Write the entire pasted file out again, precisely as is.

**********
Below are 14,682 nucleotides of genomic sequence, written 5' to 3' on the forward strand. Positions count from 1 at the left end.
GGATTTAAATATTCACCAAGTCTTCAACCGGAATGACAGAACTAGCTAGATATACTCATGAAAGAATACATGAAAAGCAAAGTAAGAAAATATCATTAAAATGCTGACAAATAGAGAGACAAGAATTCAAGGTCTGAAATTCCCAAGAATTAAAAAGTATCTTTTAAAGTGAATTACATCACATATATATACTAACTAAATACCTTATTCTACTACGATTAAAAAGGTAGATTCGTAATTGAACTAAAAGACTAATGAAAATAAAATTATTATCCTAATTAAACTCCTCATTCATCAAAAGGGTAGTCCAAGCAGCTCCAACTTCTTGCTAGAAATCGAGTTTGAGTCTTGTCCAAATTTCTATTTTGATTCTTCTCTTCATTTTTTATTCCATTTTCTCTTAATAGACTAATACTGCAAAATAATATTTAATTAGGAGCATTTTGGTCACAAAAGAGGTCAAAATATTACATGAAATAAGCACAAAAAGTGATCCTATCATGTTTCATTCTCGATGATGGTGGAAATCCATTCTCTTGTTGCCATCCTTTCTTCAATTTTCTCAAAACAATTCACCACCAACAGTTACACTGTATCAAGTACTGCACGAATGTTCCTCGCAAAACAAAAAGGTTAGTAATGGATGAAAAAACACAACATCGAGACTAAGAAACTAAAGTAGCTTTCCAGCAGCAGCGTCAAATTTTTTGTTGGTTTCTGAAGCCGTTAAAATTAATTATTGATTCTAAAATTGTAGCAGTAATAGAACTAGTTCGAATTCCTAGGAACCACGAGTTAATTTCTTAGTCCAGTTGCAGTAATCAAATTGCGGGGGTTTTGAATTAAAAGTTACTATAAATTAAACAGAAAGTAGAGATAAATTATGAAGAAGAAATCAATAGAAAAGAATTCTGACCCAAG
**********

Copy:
Below are 14,682 nucleotides of genomic sequence, written 5' to 3' on the forward strand. Positions count from 1 at the left end.
GGATTTAAATATTCACCAAGTCTTCAACCGGAATGACAGAACTAGCTAGATATACTCATGAAAGAATACATGAAAAGCAAAGTAAGAAAATATCATTAAAATGCTGACAAATAGAGAGACAAGAATTCAAGGTCTGAAATTCCCAAGAATTAAAAAGTATCTTTTAAAGTGAATTACATCACATATATATACTAACTAAATACCTTATTCTACTACGATTAAAAAGGTAGATTCGTAATTGAACTAAAAGACTAATGAAAATAAAATTATTATCCTAATTAAACTCCTCATTCATCAAAAGGGTAGTCCAAGCAGCTCCAACTTCTTGCTAGAAATCGAGTTTGAGTCTTGTCCAAATTTCTATTTTGATTCTTCTCTTCATTTTTTATTCCATTTTCTCTTAATAGACTAATACTGCAAAATAATATTTAATTAGGAGCATTTTGGTCACAAAAGAGGTCAAAATATTACATGAAATAAGCACAAAAAGTGATCCTATCATGTTTCATTCTCGATGATGGTGGAAATCCATTCTCTTGTTGCCATCCTTTCTTCAATTTTCTCAAAACAATTCACCACCAACAGTTACACTGTATCAAGTACTGCACGAATGTTCCTCGCAAAACAAAAAGGTTAGTAATGGATGAAAAAACACAACATCGAGACTAAGAAACTAAAGTAGCTTTCCAGCAGCAGCGTCAAATTTTTTGTTGGTTTCTGAAGCCGTTAAAATTAATTATTGATTCTAAAATTGTAGCAGTAATAGAACTAGTTCGAATTCCTAGGAACCACGAGTTAATTTCTTAGTCCAGTTGCAGTAATCAAATTGCGGGGGTTTTGAATTAAAAGTTACTATAAATTAAACAGAAAGTAGAGATAAATTATGAAGAAGAAATCAATAGAAAAGAATTCTGACCCAAG